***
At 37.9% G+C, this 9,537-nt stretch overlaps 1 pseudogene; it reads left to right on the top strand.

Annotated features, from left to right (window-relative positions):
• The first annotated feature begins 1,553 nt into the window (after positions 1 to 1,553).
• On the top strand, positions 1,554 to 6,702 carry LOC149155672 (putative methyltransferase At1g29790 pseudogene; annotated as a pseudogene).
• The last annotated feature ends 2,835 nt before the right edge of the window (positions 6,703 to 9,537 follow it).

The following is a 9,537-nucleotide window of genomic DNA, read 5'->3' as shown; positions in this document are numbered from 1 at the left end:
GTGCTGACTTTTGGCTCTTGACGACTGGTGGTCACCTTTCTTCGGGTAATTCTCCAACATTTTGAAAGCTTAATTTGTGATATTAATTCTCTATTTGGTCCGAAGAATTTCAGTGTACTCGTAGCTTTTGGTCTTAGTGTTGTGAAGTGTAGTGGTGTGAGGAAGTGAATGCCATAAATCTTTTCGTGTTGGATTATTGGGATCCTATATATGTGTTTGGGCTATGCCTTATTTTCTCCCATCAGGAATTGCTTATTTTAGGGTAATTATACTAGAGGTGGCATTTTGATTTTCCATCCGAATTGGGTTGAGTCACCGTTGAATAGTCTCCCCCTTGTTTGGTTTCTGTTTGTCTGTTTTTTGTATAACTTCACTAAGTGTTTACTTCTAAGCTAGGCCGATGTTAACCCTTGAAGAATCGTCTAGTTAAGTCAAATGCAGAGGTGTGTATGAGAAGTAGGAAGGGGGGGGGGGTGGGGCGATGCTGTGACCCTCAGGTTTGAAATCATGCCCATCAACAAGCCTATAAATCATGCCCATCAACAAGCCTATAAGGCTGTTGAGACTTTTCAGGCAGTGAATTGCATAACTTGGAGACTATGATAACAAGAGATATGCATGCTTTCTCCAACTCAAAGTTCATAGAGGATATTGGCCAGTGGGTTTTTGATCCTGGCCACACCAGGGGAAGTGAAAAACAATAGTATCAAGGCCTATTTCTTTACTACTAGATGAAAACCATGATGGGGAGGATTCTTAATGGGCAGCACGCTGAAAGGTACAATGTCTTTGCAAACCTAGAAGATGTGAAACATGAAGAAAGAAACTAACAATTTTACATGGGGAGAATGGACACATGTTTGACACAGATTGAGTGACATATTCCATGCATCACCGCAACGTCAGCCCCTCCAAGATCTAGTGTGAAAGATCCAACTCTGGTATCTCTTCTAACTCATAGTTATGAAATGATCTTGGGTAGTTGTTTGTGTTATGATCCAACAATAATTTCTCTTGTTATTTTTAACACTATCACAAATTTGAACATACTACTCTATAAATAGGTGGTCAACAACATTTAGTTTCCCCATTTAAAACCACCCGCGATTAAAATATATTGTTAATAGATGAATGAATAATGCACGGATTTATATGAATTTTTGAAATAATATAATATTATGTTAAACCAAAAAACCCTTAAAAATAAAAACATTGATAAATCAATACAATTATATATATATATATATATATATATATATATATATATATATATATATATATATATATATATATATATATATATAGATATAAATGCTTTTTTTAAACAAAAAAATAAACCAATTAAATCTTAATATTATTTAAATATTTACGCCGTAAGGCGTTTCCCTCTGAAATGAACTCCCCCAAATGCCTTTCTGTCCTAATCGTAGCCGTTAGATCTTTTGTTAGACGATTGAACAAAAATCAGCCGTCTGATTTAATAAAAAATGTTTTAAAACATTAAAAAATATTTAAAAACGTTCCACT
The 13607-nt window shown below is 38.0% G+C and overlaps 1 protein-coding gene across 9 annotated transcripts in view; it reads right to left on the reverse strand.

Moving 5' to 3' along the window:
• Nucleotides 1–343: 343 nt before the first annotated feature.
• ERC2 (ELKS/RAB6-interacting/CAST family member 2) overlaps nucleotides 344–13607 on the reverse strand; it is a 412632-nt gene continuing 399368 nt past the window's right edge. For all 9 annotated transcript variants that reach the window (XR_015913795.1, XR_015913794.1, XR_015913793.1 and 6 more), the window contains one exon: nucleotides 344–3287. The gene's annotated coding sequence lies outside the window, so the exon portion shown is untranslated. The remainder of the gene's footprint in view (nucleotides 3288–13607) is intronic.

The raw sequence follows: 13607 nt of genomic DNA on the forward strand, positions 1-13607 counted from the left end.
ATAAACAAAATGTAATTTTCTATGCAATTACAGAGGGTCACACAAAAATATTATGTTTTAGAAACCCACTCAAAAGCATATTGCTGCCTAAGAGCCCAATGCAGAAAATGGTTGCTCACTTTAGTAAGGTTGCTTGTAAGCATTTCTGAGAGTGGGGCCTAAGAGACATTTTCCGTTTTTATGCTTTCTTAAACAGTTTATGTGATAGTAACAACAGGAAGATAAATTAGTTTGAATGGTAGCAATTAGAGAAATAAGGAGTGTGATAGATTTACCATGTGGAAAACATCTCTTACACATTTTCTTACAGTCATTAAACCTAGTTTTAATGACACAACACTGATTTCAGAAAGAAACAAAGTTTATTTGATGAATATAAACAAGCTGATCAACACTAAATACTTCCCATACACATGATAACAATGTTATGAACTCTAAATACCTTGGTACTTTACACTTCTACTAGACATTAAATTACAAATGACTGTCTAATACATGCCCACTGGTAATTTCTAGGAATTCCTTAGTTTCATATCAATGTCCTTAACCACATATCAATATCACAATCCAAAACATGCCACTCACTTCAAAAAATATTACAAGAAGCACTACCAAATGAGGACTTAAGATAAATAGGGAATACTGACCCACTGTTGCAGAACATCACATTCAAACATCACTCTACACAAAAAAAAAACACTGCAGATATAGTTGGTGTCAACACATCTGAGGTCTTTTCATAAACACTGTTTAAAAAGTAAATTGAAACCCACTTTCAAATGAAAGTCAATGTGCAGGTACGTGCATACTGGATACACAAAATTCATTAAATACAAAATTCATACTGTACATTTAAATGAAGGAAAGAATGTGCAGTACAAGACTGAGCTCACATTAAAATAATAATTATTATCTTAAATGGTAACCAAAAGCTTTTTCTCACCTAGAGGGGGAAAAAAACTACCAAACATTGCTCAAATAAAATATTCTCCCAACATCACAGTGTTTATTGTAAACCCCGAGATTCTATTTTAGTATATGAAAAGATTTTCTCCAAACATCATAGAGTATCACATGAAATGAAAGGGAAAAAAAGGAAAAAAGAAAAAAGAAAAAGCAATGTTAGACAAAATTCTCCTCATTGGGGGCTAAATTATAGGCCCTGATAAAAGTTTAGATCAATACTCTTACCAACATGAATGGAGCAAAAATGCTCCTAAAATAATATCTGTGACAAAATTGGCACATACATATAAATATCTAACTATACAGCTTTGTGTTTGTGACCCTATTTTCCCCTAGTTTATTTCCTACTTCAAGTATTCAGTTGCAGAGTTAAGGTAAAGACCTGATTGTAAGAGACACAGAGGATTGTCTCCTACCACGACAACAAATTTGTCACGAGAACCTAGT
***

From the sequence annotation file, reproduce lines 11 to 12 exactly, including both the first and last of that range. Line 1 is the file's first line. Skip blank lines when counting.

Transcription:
• ERC2 (ELKS/RAB6-interacting/CAST family member 2) overlaps nucleotides 344–13607 on the reverse strand; it is a 412632-nt gene continuing 399368 nt past the window's right edge. For all 9 annotated transcript variants that reach the window (XR_015913795.1, XR_015913794.1, XR_015913793.1 and 6 more), the window contains one exon: nucleotides 344–3287. The gene's annotated coding sequence lies outside the window, so the exon portion shown is untranslated. The remainder of the gene's footprint in view (nucleotides 3288–13607) is intronic.

The raw sequence follows: 13607 nt of genomic DNA on the forward strand, positions 1-13607 counted from the left end.